I’d never been much of a rose fan, save for the idea of heirloom roses growing against a cobbled wall in an English garden.  Other than that, they seem a bit pretentious and riddled with issues, hardly worth my time or energy, but this year in particular, roses seem to be flourishing everywhere I look.  They’ve caught my eye on numerous occasions, and Tom has reminded me that roses have come a long way in recent years.  Sure, there are still the old-fashioned varieties that seem to require the hand of a pro, but there are also hybrids that were designed for people like me –  impatient, temperamental novices.  Welcome the shrub rose, also known as landscape rose.

Shrub/landscape roses are easy to grow and will bloom all season long. They are disease resistant, hardy and well accustomed to our fickle Midwest weather.  Some of the newer varieties are more compact making them more versatile in our gardens.

Buy the largest plant you can find.  Keep in mind it will take 3-4 years for the plant to reach maturity.  Watch for the designation “low maintenance” and/or “hardy” when purchasing.  Make sure to plant in full sun, although there are a few varieties that will tolerate partial shade. Plant your shrub roses deep.  Water on a regular basis near the base of the plant.  Try not to get the leaves wet as this will encourage disease.  Remember to mulch to help optimize moisture conservation.  Fertilize early and stop by mid to late summer.  Prune in Spring to remove any dead wood and prune back about 10″ to prevent overgrowth.  Help your roses survive winter by providing 1-2″ of an insulator, like mulch or evergreen bows.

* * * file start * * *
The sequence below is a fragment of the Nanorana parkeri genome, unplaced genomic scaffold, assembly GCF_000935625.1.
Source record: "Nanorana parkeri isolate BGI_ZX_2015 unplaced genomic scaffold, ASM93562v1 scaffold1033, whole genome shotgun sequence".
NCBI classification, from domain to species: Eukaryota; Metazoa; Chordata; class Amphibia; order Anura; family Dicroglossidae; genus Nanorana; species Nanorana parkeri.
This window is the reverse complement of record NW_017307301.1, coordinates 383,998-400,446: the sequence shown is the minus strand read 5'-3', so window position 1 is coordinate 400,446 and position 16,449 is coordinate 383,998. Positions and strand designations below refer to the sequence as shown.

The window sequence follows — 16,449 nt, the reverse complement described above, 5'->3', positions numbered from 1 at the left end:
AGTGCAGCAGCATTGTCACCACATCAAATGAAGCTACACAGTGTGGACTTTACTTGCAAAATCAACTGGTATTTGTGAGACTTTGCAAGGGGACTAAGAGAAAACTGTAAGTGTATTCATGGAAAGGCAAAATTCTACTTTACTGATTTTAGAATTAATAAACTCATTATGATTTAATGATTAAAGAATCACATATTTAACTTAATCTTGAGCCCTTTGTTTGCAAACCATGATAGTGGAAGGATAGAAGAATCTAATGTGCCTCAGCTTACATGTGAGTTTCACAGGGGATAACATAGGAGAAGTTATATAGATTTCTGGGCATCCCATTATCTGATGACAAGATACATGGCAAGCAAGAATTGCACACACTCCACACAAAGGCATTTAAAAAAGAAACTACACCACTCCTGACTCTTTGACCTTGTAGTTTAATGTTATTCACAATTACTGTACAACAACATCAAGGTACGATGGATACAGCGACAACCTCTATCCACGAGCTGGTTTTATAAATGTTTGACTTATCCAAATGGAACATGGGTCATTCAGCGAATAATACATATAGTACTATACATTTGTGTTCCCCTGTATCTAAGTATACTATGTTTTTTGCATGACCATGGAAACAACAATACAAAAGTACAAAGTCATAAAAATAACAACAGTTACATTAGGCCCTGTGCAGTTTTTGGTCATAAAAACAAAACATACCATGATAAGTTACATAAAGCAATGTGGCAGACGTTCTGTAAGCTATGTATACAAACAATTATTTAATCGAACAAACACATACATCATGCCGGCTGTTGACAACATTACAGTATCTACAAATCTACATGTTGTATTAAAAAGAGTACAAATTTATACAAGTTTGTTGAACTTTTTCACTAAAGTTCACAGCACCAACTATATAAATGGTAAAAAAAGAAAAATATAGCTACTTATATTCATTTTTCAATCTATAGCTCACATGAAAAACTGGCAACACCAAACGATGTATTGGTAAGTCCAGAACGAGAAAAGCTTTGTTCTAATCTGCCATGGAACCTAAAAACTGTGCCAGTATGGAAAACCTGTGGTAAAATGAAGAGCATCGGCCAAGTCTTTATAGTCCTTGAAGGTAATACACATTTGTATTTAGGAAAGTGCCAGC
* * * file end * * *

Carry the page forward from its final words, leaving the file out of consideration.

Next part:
When it comes time to cut your roses for a bouquet, it’s best to cut a single bloom, close to the base and float in a bowl of water.  If you cut the entire stem, like other rose varieties, it will only take longer for your roses to regrow and bloom.

Knockout Roses, a trademarked variety of the shrub rose, were developed by a fellow-Midwesterner, William Radler, a Wisconsin botanist.  It has become the best-selling rose in the world since its inception in 2000, and I can certainly see why.

How about giving shrub roses a try?  I am confident if I can do it, then I know you certainly can too!

“Truths and roses have thorns about them.”

– Henry David Thoreau

Best wishes,

Kim Sweeney